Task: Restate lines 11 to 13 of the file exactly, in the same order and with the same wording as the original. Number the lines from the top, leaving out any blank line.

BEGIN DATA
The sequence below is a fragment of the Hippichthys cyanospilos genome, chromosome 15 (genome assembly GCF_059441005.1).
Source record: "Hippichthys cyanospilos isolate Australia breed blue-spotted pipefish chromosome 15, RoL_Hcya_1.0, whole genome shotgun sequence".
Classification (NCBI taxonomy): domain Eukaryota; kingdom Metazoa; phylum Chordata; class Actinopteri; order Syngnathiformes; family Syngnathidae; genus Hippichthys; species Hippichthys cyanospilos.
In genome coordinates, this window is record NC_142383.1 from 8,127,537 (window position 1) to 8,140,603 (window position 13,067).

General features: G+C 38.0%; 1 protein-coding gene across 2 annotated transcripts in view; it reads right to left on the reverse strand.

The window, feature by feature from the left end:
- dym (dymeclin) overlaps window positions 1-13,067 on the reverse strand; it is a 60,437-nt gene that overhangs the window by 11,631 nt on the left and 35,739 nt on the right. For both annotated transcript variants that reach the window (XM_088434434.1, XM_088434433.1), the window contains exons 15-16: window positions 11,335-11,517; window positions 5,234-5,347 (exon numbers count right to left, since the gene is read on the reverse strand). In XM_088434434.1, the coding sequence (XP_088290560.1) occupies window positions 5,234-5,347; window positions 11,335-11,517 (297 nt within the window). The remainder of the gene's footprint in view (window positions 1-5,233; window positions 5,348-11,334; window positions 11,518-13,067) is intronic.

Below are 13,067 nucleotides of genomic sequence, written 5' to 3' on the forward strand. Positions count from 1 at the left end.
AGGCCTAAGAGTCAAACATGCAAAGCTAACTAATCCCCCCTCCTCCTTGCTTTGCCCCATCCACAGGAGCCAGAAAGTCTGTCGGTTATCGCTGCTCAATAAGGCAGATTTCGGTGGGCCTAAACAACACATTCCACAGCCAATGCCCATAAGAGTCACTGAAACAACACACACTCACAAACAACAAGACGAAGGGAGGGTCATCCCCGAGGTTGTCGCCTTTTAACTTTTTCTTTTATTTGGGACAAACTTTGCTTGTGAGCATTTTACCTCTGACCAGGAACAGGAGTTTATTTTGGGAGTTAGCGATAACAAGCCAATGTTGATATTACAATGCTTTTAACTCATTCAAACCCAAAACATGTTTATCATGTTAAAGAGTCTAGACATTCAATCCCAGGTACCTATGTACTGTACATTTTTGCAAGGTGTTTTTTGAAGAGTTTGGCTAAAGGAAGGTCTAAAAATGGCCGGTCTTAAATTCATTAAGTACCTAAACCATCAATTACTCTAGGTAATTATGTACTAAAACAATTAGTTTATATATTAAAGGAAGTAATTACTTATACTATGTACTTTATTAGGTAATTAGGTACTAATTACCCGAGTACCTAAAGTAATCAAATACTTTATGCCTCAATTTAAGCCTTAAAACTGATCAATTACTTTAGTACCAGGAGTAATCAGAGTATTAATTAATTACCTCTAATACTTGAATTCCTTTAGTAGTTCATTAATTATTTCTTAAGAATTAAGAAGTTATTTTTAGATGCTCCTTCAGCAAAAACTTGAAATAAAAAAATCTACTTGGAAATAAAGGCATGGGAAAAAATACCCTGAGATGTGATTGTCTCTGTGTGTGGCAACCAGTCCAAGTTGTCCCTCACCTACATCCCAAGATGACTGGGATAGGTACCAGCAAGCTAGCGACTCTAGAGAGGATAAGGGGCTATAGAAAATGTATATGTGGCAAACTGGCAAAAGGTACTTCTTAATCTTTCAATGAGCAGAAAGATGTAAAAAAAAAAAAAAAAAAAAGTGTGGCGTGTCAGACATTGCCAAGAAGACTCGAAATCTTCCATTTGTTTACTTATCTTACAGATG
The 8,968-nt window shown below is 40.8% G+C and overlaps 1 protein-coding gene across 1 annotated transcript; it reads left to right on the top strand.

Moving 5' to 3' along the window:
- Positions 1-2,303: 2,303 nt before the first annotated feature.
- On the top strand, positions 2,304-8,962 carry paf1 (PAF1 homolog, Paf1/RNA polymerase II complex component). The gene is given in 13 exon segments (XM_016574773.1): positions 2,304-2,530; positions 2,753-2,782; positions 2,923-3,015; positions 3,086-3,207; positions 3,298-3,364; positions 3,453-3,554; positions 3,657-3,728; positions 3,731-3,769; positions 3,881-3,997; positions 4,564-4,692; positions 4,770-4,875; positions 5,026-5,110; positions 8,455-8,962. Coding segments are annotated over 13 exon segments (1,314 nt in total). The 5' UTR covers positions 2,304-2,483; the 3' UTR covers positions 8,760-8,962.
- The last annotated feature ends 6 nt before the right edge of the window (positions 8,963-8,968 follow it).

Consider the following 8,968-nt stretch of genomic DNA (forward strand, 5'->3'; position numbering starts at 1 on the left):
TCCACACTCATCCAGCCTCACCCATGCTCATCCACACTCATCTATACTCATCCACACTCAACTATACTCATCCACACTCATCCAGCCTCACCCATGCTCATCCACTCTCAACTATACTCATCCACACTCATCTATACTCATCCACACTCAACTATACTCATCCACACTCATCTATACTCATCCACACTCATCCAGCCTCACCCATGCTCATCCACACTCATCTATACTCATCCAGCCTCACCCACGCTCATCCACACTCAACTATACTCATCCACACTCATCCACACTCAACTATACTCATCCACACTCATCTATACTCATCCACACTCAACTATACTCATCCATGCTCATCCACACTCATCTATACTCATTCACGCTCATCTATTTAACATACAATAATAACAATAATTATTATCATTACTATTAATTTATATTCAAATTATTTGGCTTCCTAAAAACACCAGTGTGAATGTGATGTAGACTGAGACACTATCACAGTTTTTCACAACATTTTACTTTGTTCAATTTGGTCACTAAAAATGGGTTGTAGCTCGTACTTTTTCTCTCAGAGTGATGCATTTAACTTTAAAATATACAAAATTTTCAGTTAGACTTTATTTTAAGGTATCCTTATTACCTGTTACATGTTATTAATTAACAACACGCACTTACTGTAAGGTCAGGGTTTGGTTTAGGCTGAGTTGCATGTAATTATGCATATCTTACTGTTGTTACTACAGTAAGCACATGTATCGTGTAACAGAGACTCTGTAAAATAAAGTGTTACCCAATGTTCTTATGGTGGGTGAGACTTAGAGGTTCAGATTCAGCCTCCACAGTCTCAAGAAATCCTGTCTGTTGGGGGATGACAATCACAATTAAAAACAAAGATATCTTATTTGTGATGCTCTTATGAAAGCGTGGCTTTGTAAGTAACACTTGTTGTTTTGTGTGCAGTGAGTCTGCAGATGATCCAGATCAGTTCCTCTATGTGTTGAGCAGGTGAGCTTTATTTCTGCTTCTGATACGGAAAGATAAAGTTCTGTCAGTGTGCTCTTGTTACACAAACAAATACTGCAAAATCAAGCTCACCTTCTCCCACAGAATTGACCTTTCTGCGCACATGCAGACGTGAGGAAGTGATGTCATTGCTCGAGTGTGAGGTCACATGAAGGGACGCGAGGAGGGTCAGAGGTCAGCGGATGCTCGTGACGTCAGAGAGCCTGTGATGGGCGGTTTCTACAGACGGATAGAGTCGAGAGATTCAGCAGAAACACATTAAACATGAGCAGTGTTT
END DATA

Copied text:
Moving 5' to 3' along the window:
- Positions 1-2,303: 2,303 nt before the first annotated feature.
- On the top strand, positions 2,304-8,962 carry paf1 (PAF1 homolog, Paf1/RNA polymerase II complex component). The gene is given in 13 exon segments (XM_016574773.1): positions 2,304-2,530; positions 2,753-2,782; positions 2,923-3,015; positions 3,086-3,207; positions 3,298-3,364; positions 3,453-3,554; positions 3,657-3,728; positions 3,731-3,769; positions 3,881-3,997; positions 4,564-4,692; positions 4,770-4,875; positions 5,026-5,110; positions 8,455-8,962. Coding segments are annotated over 13 exon segments (1,314 nt in total). The 5' UTR covers positions 2,304-2,483; the 3' UTR covers positions 8,760-8,962.